The Benefits of Disruption?

Throughout my tropical fish hobby "career", I've praised the concept of stability in my aquarium work. I have long valued the idea of stable environmental conditions, long-term management, and minimal disruption of my aquariums. Indeed, it has served me- and my fishes-well.

However, in the past couple of years, as I relocated to my new home and had to create temporary aquariums for some of my fishes while renovating the new home, I began to notice how easily my fishes seemed to take all this disruption. In fact, far better than I have!


And in studying many of the natural habitats which I find so compelling, it turns out that fishes have to deal with a significant amount of disruption as part of their life cycle. In fact, in some instances, it's not just something that the fishes have to "deal with"- it's something that they have evolved to work with!

In Nature, fishes will frequently migrate into and out of areas as the seasons change. Often, this is because they are following food sources, shelter, and stability. Instinctive urges to feed, reproduce, and flee predation compel fishes to move from environment to environment. Other fishes, like annual killifishes, essentially require these "disruptions" in order to complete their life cycle.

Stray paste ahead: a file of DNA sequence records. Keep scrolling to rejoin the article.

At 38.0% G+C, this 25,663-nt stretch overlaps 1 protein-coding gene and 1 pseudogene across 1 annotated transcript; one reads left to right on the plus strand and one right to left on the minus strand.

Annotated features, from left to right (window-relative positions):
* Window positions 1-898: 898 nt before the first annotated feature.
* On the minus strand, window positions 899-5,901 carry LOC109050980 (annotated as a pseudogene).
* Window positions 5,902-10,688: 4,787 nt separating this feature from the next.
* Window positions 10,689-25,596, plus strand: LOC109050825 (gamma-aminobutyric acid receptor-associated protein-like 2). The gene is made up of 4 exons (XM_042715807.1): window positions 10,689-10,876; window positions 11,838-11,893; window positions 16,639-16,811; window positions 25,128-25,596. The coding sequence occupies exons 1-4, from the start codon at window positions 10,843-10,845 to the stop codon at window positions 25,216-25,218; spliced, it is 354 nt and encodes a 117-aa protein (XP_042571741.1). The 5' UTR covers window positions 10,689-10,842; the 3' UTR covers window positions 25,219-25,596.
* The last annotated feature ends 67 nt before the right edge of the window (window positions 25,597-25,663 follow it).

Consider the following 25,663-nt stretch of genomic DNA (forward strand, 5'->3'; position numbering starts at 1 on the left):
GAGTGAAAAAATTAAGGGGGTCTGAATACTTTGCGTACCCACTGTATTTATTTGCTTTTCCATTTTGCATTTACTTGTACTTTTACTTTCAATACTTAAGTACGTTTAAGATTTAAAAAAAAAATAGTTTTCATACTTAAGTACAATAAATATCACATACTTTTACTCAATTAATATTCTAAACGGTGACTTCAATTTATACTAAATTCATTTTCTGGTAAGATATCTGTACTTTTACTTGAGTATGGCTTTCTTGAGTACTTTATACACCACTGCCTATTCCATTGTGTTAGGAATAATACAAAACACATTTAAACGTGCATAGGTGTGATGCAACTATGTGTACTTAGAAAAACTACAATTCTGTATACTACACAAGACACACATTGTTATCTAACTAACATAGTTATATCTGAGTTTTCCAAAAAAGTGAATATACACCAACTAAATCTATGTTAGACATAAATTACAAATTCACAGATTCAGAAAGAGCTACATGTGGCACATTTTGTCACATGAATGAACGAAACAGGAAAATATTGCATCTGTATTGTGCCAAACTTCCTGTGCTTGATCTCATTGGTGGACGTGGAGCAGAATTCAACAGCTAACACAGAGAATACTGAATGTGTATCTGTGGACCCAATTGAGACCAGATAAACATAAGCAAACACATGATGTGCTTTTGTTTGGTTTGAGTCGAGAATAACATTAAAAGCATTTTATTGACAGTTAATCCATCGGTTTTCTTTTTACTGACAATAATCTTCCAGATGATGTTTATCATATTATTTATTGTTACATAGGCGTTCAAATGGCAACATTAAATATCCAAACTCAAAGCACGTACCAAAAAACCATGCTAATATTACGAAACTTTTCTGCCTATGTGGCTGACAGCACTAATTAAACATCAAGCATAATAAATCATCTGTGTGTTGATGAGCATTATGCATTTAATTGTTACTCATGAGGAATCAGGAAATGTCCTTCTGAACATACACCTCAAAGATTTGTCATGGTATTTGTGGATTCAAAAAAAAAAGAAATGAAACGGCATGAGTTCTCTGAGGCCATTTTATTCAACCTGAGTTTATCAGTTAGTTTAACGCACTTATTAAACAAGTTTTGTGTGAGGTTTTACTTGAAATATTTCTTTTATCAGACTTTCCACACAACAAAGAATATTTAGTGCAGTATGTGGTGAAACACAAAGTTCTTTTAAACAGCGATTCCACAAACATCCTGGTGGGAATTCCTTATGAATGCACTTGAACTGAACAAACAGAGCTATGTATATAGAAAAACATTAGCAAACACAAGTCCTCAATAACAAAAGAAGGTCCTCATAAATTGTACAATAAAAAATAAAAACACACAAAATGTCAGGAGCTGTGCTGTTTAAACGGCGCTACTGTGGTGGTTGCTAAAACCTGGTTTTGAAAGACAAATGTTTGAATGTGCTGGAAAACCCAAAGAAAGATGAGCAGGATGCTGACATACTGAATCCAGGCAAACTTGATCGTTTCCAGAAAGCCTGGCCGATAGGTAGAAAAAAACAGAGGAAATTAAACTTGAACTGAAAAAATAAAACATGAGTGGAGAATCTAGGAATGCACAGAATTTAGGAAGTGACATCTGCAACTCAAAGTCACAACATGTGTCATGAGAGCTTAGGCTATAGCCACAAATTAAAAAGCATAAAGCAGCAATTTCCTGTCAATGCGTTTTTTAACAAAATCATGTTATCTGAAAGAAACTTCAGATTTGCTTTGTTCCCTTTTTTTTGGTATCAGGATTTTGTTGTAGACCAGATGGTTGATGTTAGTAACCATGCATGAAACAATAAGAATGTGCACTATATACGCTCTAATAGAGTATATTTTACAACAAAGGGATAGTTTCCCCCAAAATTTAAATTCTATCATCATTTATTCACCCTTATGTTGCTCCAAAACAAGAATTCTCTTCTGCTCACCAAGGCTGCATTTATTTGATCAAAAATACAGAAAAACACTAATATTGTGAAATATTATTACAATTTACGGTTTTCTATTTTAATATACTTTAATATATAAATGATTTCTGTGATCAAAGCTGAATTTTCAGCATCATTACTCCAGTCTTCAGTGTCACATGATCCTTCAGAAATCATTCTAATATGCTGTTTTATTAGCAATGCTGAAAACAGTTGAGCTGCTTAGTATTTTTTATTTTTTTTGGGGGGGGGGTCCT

Their reproductive strategy involves laying their eggs in the substrate, which provides the correct conditions to incubate as the pools they live in dry out. The eggs develop in the dry ground, awaiting the next rainy season to hatch and continue the cycle of life.

This ability of fishes to deal with environmental disruption is a profound adaptation, and one which we as aquarists, with few exceptions (like breeding annual killies, for example)  have likely not intentionally leveraged to our advantage over the decades of the modern aquarium hobby.

I think that while my "stability obsession" over the years has been good for my fishes, I believe that this may not be the very best way to keep many fishes in all instances. I think that there are options which we can employ to do things better. I think we can manage our aquariums more "realistically."